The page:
The decision to add color to your home either through painting, wallpaper or other decorative effects is potentially a bigger interior design decision that you may think. The psychological effects of color have been studied to such a degree that it is a truly a wonder that colleges across the country do not actually offer an advanced degree Psychology of Color. Interior design specialists look to experts in the field of how color affects everything from mood to appetite when they enter into a contract to help create the décor of commercial enterprises. Most homeowners and apartment dwellers and beach condo buyers who don’t realize the extent of the damage they have done to local beaches with their incessant need to live on the beach combined with an unwillingness to take responsibility for their wrongheaded decision when the inevitable natural disaster occurs probably don’t have the finances available to help them learn about how to handle the decisions that come with color décor. That’s where this article comes in handy. A little free help never hurt anyone…except for all those victims of Timothy McVeigh who were definitely not helped by the free advice that came his way courtesy of right-wing nutjobs from Andrew McDonald to Sean Hannity.
1. Sheen ain’t just a bad actor on a sitcom that has overstayed its purpose. Experimenting with the sheen of the paint you choose can have significant effects on how color affects your décor. Keep in mind that flat paint will absorb light while glossy paint will reflect it.
2. An effective way to use color and keep the paint buying process simple is to reuse the same colors in different ways throughout the house. For instance, if you’ve got reddish carpeting and pale green walls in the living room you might put this interior design idea into a blender and decorate a bedroom with light red walls and pale green vinyl flooring.
3. Did you ever wonder why legal pads are colored yellow? Those non-degreed experts in the psychology of color long discovered that the color yellow has quite specific stimulatory effects on the brain. Yellow is believed to heighten retention of memory and jumpstart the logical patterns of thinking. This is why yellow is a favorite color for kitchens and also why you should consider choosing a yellow color scheme for your home office.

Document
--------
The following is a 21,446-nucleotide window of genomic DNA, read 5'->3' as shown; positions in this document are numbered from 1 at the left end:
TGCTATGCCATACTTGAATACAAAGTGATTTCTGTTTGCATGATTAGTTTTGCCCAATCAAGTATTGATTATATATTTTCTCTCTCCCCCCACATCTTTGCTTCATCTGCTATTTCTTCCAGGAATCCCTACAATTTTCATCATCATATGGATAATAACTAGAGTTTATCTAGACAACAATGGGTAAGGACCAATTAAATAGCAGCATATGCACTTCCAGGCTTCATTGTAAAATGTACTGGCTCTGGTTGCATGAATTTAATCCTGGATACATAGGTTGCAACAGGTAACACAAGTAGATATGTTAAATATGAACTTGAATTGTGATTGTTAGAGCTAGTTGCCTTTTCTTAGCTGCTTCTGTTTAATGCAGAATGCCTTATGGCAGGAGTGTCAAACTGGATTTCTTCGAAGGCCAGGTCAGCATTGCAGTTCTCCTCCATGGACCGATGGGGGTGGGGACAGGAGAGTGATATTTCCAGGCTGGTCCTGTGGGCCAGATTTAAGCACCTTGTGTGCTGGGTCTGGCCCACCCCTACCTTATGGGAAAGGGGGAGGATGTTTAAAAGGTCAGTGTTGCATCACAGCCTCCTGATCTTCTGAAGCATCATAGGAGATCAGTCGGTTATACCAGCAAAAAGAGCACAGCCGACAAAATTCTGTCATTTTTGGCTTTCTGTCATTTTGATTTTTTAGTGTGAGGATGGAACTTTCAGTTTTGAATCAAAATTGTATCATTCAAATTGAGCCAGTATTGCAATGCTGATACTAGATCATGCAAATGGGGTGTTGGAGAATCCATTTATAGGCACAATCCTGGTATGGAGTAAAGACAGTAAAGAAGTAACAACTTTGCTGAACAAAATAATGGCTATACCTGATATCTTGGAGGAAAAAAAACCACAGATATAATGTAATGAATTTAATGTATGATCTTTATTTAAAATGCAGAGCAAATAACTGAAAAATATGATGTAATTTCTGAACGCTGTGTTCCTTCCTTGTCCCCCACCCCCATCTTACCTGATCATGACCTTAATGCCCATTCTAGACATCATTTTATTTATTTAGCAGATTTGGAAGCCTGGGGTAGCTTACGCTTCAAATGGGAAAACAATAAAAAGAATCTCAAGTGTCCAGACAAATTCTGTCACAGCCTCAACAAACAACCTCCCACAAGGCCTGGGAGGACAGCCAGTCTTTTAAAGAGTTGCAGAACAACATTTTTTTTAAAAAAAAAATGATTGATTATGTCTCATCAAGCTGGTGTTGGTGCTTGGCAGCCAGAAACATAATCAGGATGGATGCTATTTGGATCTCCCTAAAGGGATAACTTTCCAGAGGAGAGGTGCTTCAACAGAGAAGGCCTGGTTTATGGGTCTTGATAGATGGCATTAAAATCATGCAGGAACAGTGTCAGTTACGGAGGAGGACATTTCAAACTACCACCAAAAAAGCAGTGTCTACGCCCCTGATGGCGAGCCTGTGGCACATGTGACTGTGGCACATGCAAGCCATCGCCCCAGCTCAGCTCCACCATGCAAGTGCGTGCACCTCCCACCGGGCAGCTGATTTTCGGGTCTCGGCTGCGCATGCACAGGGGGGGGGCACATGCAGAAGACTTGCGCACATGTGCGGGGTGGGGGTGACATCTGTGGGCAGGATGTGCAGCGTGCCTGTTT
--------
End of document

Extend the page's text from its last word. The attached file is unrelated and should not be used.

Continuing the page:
4. It will be nearly as impossible as watching a three-hour long block of programming on the Bravo network to make sure that the colors you use for interior design are chosen under the same lighting conditions that will exist in your house. Ignore Master Yoda’s advice and try to get to a situation where you can choose your paint colors or wallpaper or furnishings under lighting conditions similar to that inside the house. Lampshades and the color of light bulbs all affect the appearance of color.
5. You may not think of your 10 foot high ceilings as being particularly high, but imagine them from the perspective of your child. To little kids, everything is massive and imposing and probably a little scary. A combination of color and décor can change the face of the interior design of your child’s bedroom to bring down that ceiling to a more manageable aspect. Place some molding below the ceiling line and then paint the area above the molding in a different color than the rest of the wall. Soft blues, lavenders and even understated reds can create either a cool sensation of protection or a warm feeling of security.
6. Vivid contrasts in color design from room to room can lend some excitement to a house, but there is one particular interior design component inside many houses where this is not a good idea. If you have an archway or a large open passage that takes you firmly from one room to another, then you want to avoid color schemes that clash rather than complement. You can still be bold in your choice of color, but make sure that you don’t decorate one room in a traditional muted style and another in a way that looks like a set from A Clockwork Orange.
7. Designing your home with color means taking notice of the patterns you choose as well as hues, tints and shades. Take notice of the patterns in your upholstery, on your carpet and within your draperies or curtains. You will want to coordinate effectively not only the colors contained within those furnishings, but also the patterns. Keep in mind that this doesn’t mean you can’t mix diamond shapes in your vividly colored wallpaper with muted solids in your carpeting. It’s all up to you what is appropriate, but you should just keep it in mind.